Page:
Duff Man presents the case for a tuition fee reduction

Thursday, October 12, 2006

Written by Scott Gilbert

All Guelph students pay fees every semester to the Canadian Federation of Students (CFS), Canada’s largest national student union. CFS represents over half a million college and university students across the country, and have about 90 member locals on their roster, including the Central Student Association (CSA). The CSA invited Joel Duff, a CFS executive, to give a public talk at the University of Guelph Wednesday in the UC courtyard, his talk was about tuition fees in Canada, with a focus on Ontario. Duff spoke for about an hour using a PowerPoint presentation.

The information presented was not new, and is standard from CFS, but the numbers are nevertheless astounding. Some examples (to name only a few) include:

  • Undergraduate tuition in Quebec averages about $2,000 per year, whereas in Ontario it is about $5,000.
  • Ontario tuition fees are the third highest in the country, yet we have the largest student-to-professor ratio in the country.
  • Tuition fees in Ontario have increase 350% in the last 15 years.
  • In 1991 the average student debt in Canada was $8,000. Today it is $26,000.
  • In 1991 tuition accounted for 21% of university operating budgets. Now it’s 50%.
  • Over 82% of Canadians support tuition fee freezes and reductions.
  • In the 1990s tuition increased 6 times the rate of inflation, and is now at about 4 times.

Duff showed graphs, tables and charts showing that over the last decade and a half, every time tuition fees increased, an equal or greater amount of government funding was removed. He rebutted the argument that it is necessary to increase tuition to improve quality. He gave the example of the University of Guelph where we see crumbling buildings, ballooning classes and less teaching assistants. He said: “In fact, we have never seen better quality for more money. Never.” He went on to declare “Ontario is a leader in unaffordable education.”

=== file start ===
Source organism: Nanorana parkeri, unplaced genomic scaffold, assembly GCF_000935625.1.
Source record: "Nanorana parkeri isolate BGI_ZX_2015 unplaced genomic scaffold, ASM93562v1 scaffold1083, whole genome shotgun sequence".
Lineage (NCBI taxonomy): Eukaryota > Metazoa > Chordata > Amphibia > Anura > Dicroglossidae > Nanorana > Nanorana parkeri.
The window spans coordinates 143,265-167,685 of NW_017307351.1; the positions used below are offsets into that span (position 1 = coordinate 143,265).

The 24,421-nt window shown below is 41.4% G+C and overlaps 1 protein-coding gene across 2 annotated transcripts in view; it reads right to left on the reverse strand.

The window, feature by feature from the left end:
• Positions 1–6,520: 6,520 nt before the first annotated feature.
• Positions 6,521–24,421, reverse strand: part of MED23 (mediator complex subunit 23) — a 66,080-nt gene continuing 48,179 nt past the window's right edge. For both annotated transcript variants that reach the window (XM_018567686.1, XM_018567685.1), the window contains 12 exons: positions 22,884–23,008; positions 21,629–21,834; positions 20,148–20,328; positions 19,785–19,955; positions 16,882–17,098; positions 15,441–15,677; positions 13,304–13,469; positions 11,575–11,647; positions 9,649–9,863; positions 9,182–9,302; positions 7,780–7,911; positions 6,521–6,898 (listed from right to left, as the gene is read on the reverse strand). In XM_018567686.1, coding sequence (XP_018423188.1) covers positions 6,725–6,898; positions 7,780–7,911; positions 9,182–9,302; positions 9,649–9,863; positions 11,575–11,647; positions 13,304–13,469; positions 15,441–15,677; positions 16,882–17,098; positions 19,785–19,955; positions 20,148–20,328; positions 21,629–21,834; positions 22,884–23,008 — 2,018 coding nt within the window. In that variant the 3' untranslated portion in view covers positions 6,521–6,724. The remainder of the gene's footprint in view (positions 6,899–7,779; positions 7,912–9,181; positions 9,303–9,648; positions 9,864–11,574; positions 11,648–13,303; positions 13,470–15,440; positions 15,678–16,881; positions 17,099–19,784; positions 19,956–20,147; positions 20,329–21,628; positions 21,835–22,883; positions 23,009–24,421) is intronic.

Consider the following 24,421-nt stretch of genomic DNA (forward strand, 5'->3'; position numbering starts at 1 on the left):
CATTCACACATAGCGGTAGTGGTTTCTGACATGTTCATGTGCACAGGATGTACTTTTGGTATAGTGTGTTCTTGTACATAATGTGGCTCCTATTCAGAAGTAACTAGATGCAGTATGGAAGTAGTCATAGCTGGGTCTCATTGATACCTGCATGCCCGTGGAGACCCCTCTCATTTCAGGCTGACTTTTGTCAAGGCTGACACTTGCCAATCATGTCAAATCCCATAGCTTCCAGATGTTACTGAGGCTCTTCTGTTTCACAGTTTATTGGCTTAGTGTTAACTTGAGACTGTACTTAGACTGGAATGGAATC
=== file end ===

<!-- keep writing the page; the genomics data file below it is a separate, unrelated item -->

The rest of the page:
Some argue that higher tuition fees are not prohibitive because participation (enrollment) has been increasing. Duff said this is “bullshit” because although total numbers are going up it has to do with the double cohourt. He showed that if you look at the percentage of the population going to university, you will see that it is actually less.

Duff strongly criticized Bob Rae for the Rae Review (released last year) and Ontario Premier Dalton McGuinty for not keeping his promises on tuition. He said that when tuition was increased last year, the government tried to soften the public relations fallout but offering more money in financial aid to students. However, Duff said that in a recent poll, 87% of Canadians felt that this government plan was “irresponsible and will reduce access” to post-secondary education.

He went on to criticize Income Contingent Loan Repayment Schemes (ICLRS). This is a proposed program where students would pay back student debt based on their income after graduation. For instance, if you make $100,000 per year upon graduation you will be required to make larger monthly payment than someone making $25,000 upon graduation. Although it sounds good, the problem is that loans always have interest attached to them. So if two students graduate with the same amount of debt, and one makes a large amount of money upon graduation and another make a small amount, the one with the smaller income will end up paying more money in the end for their education because they will carry the debt for longer and therefore accumulate more interest. ICLRS are not currently being implemented in Canada, but Duff urges students to look out for it because the government keeps bringing up the issue.

Despite all the negative news, Duff did try to end it on a positive note by persuading students with the idea that something can be done. He asked students to participate in the February 7th “National Day of Action For Education” and participate in demonstrations against tuition fees. He said we should look at the successes of the past like the tuition fee freeze of 2004 and 2005, or the massive student strikes in Quebec last year. He suggested that students take what has worked in the past and apply it to the current situation. That tuition fees were frozen because students were organized and the government was forced to take the demands of students seriously.

The organizer of the talk – the CSA’s External Commissioner John Coombs – said that this event was the lead in to a year long campaign by the CSA against tuition fees. He suggested that students look out for the talk on this subject of next semester by Michael Conlon, who will speak on similar issues. Coombs also stressed the February 7th National Day of Action, which he will be heading up.

For more information, you can visit the CFS website or contact the CSA’s External Commisioner John Coombs at

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